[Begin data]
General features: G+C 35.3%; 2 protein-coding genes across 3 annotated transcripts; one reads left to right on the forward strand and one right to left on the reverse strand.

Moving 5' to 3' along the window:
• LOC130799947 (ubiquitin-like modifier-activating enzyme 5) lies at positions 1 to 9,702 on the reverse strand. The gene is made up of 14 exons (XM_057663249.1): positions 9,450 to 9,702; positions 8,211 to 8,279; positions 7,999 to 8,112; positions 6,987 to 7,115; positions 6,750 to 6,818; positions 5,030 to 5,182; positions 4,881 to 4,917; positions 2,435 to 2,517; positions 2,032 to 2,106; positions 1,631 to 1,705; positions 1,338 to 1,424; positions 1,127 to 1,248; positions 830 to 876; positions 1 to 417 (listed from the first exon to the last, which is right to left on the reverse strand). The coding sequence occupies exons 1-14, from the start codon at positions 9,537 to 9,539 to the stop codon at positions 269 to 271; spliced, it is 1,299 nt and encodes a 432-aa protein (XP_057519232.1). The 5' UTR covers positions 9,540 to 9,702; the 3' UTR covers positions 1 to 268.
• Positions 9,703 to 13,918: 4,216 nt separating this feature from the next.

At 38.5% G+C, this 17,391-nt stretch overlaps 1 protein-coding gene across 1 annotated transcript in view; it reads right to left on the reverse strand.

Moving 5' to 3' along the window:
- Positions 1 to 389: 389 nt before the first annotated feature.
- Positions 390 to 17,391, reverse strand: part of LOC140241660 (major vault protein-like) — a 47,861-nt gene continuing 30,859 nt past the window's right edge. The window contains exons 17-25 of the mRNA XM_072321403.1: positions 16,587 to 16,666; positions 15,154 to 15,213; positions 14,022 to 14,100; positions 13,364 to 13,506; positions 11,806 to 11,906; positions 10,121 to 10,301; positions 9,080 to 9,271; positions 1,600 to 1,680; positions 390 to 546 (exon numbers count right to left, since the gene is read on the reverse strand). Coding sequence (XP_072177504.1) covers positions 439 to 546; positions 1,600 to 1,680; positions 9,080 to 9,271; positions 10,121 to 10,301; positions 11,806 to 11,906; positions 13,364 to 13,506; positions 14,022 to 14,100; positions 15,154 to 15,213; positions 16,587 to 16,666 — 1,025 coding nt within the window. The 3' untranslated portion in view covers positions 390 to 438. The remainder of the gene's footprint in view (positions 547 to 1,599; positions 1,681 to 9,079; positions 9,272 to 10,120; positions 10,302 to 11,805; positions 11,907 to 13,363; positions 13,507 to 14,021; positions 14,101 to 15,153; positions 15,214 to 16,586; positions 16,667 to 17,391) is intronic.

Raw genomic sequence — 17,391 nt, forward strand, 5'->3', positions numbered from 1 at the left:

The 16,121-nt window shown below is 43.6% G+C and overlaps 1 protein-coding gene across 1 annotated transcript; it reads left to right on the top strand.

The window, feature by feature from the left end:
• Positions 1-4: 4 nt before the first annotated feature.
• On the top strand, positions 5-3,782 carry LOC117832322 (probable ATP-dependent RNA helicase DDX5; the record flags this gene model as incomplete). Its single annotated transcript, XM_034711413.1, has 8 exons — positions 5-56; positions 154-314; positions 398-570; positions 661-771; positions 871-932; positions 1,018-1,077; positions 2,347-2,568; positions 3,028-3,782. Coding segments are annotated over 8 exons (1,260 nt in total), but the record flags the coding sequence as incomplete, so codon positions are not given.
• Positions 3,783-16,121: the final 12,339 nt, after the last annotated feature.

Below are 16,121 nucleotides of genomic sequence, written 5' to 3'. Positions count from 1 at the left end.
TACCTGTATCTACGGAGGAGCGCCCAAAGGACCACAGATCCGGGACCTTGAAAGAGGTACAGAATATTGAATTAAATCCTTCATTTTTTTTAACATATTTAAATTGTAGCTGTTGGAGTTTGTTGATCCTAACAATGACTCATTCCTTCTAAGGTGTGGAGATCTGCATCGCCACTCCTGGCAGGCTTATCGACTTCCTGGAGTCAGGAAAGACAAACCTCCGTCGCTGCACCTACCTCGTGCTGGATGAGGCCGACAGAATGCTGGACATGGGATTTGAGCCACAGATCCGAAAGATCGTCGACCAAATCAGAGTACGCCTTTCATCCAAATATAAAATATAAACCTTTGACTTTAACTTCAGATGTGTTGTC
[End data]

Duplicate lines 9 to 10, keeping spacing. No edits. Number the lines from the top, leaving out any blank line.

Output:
Raw genomic sequence — 17,391 nt, forward strand, 5'->3', positions numbered from 1 at the left:

The 16,121-nt window shown below is 43.6% G+C and overlaps 1 protein-coding gene across 1 annotated transcript; it reads left to right on the top strand.